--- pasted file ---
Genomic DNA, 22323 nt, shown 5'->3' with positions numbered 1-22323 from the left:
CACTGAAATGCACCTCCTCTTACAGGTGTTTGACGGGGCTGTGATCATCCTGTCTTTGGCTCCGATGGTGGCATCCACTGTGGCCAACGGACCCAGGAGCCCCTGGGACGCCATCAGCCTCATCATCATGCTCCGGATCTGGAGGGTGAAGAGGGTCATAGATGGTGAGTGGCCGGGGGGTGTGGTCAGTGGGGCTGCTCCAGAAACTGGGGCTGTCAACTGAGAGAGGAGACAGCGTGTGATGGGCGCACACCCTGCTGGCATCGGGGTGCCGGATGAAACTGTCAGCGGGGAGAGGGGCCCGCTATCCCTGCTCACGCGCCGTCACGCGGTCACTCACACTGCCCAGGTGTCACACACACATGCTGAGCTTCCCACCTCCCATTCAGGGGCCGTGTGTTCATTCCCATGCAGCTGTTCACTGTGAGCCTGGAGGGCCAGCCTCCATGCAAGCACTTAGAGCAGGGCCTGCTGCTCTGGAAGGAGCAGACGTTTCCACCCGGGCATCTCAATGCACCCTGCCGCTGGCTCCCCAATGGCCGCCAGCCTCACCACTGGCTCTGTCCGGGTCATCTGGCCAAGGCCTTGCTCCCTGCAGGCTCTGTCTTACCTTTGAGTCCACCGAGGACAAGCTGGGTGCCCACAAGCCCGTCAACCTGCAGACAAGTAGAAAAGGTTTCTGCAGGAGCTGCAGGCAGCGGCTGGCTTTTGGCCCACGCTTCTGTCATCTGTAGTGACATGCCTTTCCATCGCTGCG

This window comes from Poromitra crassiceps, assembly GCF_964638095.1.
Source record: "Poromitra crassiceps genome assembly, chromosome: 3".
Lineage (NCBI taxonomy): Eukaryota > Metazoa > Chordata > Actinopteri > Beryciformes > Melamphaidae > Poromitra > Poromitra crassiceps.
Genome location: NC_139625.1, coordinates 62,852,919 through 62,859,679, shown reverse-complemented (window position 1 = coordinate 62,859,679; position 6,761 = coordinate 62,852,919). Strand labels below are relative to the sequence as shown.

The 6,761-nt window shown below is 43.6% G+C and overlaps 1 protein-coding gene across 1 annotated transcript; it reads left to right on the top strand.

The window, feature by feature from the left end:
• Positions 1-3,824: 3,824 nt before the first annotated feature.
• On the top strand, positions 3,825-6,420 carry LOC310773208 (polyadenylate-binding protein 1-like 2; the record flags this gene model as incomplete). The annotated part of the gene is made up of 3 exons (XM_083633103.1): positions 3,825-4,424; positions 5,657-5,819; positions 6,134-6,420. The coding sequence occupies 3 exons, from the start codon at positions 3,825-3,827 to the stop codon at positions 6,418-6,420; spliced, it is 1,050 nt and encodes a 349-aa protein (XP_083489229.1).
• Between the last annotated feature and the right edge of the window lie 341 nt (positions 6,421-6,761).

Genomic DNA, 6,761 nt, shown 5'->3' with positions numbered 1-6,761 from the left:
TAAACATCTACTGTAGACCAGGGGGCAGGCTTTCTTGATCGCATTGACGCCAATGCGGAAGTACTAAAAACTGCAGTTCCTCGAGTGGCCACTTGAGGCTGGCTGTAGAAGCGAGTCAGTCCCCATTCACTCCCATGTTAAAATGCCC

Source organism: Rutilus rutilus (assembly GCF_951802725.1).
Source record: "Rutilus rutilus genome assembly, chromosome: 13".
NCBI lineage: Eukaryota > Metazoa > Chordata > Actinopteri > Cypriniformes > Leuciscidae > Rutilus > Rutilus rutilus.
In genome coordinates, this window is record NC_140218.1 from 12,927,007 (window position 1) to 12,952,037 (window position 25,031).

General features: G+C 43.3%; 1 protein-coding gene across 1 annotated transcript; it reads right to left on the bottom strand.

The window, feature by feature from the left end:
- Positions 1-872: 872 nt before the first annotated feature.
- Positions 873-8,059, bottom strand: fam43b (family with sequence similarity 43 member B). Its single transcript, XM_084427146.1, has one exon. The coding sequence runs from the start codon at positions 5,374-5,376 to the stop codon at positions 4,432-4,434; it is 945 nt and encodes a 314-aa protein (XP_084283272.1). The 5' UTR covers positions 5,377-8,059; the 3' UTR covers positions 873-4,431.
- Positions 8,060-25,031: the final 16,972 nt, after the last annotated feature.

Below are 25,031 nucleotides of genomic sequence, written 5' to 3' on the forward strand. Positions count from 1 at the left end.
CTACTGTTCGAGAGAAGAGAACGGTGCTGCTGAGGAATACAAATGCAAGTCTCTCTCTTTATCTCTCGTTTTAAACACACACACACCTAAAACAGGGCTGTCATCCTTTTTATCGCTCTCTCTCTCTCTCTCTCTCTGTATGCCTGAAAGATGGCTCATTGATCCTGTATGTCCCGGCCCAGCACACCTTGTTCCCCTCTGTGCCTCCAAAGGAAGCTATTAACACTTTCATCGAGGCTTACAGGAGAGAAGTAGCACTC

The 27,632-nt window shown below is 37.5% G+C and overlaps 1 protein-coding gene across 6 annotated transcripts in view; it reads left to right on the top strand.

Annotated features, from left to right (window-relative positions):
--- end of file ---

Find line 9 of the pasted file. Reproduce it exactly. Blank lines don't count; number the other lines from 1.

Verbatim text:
• Positions 1-3,824: 3,824 nt before the first annotated feature.